THE MEMORANDUM on President Trump’s July 25 phone conversation with Ukrainian President Volodymyr Zelensky is a devastating indictment of the U.S. president. In it, Mr. Trump presses the neophyte Ukrainian leader to join with his personal lawyer and the U.S. attorney general in investigating his potential opponent in the 2020 election, Joe Biden. He does so after underlining the support the United States provides for Ukraine and after complaining that Ukraine has not adequately reciprocated.

Mr. Trump and his amen chorus claimed Wednesday that there was no “quid pro quo” in the call. In fact, the memorandum — a partial transcript compiled from the notes of aides — strongly suggests otherwise. Mr. Trump first makes a request for a political investigation in direct answer to Mr. Zelensky’s statement that Ukraine wants to buy more U.S. antitank missiles. “I would like you to do us a favor though,” Mr. Trump says, “because our country has been through a lot and Ukraine knows a lot about it.”

An even more explicit exchange comes when discussion turns to Mr. Zelensky’s top priority at the time, which was obtaining a firm commitment to a meeting with Mr. Trump at the White House. The Ukrainian leader felt he needed a Washington visit to show his country and Russian President Vladi­mir Putin that he would continue to have U.S. support against Russian aggression, but Mr. Trump had been stalling in granting a date. Toward the end of the call, Mr. Zelensky raises the subject of a visit, then reiterates that “I also want to ensure you that we will be very serious about the case and will work on the investigation.”

President Trump on Sept. 25 released the rough transcript of a July 25 phone call with Ukraine's president. Here are some key takeaways. (Monica Akhtar/The Washington Post)

Mr. Trump, who knew very well what Mr. Zelensky wanted, responds: “Good. . . . I will tell Rudy [Giuliani] and Attorney General [William P.] Barr to call. Thank you. Whenever you would like to come to the White House, feel free to call.” The implicit trade-off could hardly have been more clear.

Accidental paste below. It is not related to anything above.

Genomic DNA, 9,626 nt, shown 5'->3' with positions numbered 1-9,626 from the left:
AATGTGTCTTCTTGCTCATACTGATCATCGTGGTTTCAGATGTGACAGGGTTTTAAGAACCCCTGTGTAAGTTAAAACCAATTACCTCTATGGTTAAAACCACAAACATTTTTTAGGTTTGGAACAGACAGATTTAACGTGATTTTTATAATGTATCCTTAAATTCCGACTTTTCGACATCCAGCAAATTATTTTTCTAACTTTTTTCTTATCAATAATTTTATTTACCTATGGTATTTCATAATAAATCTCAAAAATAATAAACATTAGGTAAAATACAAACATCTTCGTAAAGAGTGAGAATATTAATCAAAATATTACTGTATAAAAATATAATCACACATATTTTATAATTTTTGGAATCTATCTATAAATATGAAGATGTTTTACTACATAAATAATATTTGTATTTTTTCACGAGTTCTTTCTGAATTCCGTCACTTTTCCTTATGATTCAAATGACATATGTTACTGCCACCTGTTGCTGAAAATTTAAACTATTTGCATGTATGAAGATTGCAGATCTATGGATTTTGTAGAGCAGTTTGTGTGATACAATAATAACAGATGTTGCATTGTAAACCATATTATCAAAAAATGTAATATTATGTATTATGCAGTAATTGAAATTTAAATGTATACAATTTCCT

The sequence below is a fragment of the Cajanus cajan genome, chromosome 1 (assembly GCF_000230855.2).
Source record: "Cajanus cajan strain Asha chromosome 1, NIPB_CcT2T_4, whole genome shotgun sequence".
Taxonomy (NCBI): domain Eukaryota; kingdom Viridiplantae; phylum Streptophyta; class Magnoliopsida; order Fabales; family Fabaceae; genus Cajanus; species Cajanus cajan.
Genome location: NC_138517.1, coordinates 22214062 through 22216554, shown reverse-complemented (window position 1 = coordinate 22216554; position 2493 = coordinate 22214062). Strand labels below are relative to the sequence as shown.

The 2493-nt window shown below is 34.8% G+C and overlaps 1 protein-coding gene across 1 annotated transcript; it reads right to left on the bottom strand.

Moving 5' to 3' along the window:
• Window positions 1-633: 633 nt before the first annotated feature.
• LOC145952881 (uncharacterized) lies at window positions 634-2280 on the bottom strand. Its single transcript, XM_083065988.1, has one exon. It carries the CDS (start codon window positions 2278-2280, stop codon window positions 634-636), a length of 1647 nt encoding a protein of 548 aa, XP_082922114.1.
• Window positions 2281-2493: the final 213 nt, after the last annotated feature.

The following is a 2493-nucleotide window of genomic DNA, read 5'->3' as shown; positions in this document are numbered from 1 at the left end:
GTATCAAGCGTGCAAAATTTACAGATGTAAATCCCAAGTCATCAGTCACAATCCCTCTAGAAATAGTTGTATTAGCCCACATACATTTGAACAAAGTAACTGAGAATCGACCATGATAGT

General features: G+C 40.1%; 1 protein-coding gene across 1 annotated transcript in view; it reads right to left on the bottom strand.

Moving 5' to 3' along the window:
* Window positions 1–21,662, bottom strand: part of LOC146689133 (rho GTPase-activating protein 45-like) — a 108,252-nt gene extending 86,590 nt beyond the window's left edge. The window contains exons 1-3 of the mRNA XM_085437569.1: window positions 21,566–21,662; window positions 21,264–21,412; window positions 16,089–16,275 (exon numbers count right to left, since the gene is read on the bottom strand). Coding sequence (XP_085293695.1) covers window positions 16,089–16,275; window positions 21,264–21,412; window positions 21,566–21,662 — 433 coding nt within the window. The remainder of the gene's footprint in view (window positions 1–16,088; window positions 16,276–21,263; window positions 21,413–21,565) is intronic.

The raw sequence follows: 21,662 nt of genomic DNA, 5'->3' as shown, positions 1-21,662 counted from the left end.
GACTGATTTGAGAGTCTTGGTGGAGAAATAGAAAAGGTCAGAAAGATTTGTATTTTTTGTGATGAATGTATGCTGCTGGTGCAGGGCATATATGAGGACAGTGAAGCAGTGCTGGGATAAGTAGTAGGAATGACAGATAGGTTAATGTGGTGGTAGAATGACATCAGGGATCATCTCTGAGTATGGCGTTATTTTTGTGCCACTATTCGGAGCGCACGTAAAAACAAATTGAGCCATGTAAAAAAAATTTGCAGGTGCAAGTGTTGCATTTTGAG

Mr. Zelensky never got that Oval Office date, though he finally was able to meet Mr. Trump at the United Nations on Wednesday. Instead, Mr. Trump continued to string the Ukrainian leader along and to withhold nearly $400 million in U.S. security aid appropriated by Congress while Mr. Giuliani pressed Mr. Zelensky’s aides for an investigation of Mr. Biden as well as of the origin of revelations about criminal activity by Mr. Trump’s 2016 campaign chairman.

That Mr. Trump believed that this exchange would somehow exonerate him from charges that he abused his office is astonishing. That any member of Congress, Democrat or Republican, would conclude that it was “a nothing . . . burger,” in the words of the ever-more tolerant Sen. Lindsey O. Graham (R-S.C.), only shows how degraded political norms have become under the Trump administration.

There is much for Congress to follow up on. It was encouraging that Senate Republicans voted unanimously Tuesday in favor of a resolution calling for the administration to turn over a whistleblower complaint from a member of the intelligence community; that document, which was subsequently delivered to the Senate Intelligence Committee, almost certainly contains more than was revealed by the White House memo. Those Republicans, and their House colleagues, ought to join with Democrats in seeking sworn testimony from Mr. Giuliani, Mr. Barr and State Department officials about what exactly they communicated to the Ukrainians before and after the phone call.

Mr. Trump has confirmed that, at a minimum, he heavily pressured a foreign leader to intervene in the 2020 election, while dangling a political favor and withholding congressionally approved aid. The integrity of U.S. democracy depends on how Congress and the nation respond.

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